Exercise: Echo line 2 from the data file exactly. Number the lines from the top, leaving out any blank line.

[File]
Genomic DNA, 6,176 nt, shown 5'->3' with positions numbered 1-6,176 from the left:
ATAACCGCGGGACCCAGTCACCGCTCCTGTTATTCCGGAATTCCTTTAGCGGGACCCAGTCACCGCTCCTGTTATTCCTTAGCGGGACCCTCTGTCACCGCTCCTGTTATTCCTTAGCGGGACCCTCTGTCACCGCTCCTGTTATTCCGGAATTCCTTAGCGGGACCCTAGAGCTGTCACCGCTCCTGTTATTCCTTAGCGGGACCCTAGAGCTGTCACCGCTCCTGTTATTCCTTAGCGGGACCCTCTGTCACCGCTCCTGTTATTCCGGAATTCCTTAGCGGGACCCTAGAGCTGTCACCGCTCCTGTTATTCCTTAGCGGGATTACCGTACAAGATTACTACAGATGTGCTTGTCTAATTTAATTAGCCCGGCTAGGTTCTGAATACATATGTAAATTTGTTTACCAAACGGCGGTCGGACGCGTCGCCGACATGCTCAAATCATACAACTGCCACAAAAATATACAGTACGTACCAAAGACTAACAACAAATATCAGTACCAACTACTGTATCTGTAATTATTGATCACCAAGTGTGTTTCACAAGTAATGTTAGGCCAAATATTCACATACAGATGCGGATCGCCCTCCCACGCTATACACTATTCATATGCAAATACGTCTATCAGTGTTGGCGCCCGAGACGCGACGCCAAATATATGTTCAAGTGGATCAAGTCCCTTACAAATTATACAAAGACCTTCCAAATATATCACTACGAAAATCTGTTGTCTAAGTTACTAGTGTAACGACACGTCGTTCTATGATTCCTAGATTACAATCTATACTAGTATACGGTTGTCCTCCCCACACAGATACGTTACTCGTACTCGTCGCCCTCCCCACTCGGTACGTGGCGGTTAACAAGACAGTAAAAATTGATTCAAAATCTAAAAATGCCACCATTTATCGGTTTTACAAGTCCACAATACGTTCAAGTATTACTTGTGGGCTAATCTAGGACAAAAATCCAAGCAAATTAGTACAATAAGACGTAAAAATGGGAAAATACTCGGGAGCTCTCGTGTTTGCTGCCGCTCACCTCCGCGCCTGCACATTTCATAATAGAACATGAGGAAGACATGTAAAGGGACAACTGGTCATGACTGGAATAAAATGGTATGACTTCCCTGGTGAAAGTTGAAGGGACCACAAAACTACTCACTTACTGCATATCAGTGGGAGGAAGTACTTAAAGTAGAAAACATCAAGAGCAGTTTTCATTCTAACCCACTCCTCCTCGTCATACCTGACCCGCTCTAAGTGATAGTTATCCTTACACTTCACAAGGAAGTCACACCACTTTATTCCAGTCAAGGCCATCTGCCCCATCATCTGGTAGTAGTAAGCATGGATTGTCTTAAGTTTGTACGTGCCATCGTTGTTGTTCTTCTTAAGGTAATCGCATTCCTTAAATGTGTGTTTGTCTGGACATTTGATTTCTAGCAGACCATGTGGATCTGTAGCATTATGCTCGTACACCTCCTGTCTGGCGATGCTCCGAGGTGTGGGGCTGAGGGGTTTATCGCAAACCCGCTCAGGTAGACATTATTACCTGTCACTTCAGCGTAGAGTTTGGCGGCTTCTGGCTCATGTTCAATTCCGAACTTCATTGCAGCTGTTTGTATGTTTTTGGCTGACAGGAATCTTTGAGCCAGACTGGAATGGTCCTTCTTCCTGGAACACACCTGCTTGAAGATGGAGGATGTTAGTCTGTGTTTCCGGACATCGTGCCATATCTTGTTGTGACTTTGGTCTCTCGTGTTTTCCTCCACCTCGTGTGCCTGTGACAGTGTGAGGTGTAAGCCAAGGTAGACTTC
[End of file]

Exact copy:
ATAACCGCGGGACCCAGTCACCGCTCCTGTTATTCCGGAATTCCTTTAGCGGGACCCAGTCACCGCTCCTGTTATTCCTTAGCGGGACCCTCTGTCACCGCTCCTGTTATTCCTTAGCGGGACCCTCTGTCACCGCTCCTGTTATTCCGGAATTCCTTAGCGGGACCCTAGAGCTGTCACCGCTCCTGTTATTCCTTAGCGGGACCCTAGAGCTGTCACCGCTCCTGTTATTCCTTAGCGGGACCCTCTGTCACCGCTCCTGTTATTCCGGAATTCCTTAGCGGGACCCTAGAGCTGTCACCGCTCCTGTTATTCCTTAGCGGGATTACCGTACAAGATTACTACAGATGTGCTTGTCTAATTTAATTAGCCCGGCTAGGTTCTGAATACATATGTAAATTTGTTTACCAAACGGCGGTCGGACGCGTCGCCGACATGCTCAAATCATACAACTGCCACAAAAATATACAGTACGTACCAAAGACTAACAACAAATATCAGTACCAACTACTGTATCTGTAATTATTGATCACCAAGTGTGTTTCACAAGTAATGTTAGGCCAAATATTCACATACAGATGCGGATCGCCCTCCCACGCTATACACTATTCATATGCAAATACGTCTATCAGTGTTGGCGCCCGAGACGCGACGCCAAATATATGTTCAAGTGGATCAAGTCCCTTACAAATTATACAAAGACCTTCCAAATATATCACTACGAAAATCTGTTGTCTAAGTTACTAGTGTAACGACACGTCGTTCTATGATTCCTAGATTACAATCTATACTAGTATACGGTTGTCCTCCCCACACAGATACGTTACTCGTACTCGTCGCCCTCCCCACTCGGTACGTGGCGGTTAACAAGACAGTAAAAATTGATTCAAAATCTAAAAATGCCACCATTTATCGGTTTTACAAGTCCACAATACGTTCAAGTATTACTTGTGGGCTAATCTAGGACAAAAATCCAAGCAAATTAGTACAATAAGACGTAAAAATGGGAAAATACTCGGGAGCTCTCGTGTTTGCTGCCGCTCACCTCCGCGCCTGCACATTTCATAATAGAACATGAGGAAGACATGTAAAGGGACAACTGGTCATGACTGGAATAAAATGGTATGACTTCCCTGGTGAAAGTTGAAGGGACCACAAAACTACTCACTTACTGCATATCAGTGGGAGGAAGTACTTAAAGTAGAAAACATCAAGAGCAGTTTTCATTCTAACCCACTCCTCCTCGTCATACCTGACCCGCTCTAAGTGATAGTTATCCTTACACTTCACAAGGAAGTCACACCACTTTATTCCAGTCAAGGCCATCTGCCCCATCATCTGGTAGTAGTAAGCATGGATTGTCTTAAGTTTGTACGTGCCATCGTTGTTGTTCTTCTTAAGGTAATCGCATTCCTTAAATGTGTGTTTGTCTGGACATTTGATTTCTAGCAGACCATGTGGATCTGTAGCATTATGCTCGTACACCTCCTGTCTGGCGATGCTCCGAGGTGTGGGGCTGAGGGGTTTATCGCAAACCCGCTCAGGTAGACATTATTACCTGTCACTTCAGCGTAGAGTTTGGCGGCTTCTGGCTCATGTTCAATTCCGAACTTCATTGCAGCTGTTTGTATGTTTTTGGCTGACAGGAATCTTTGAGCCAGACTGGAATGGTCCTTCTTCCTGGAACACACCTGCTTGAAGATGGAGGATGTTAGTCTGTGTTTCCGGACATCGTGCCATATCTTGTTGTGACTTTGGTCTCTCGTGTTTTCCTCCACCTCGTGTGCCTGTGACAGTGTGAGGTGTAAGCCAAGGTAGACTTC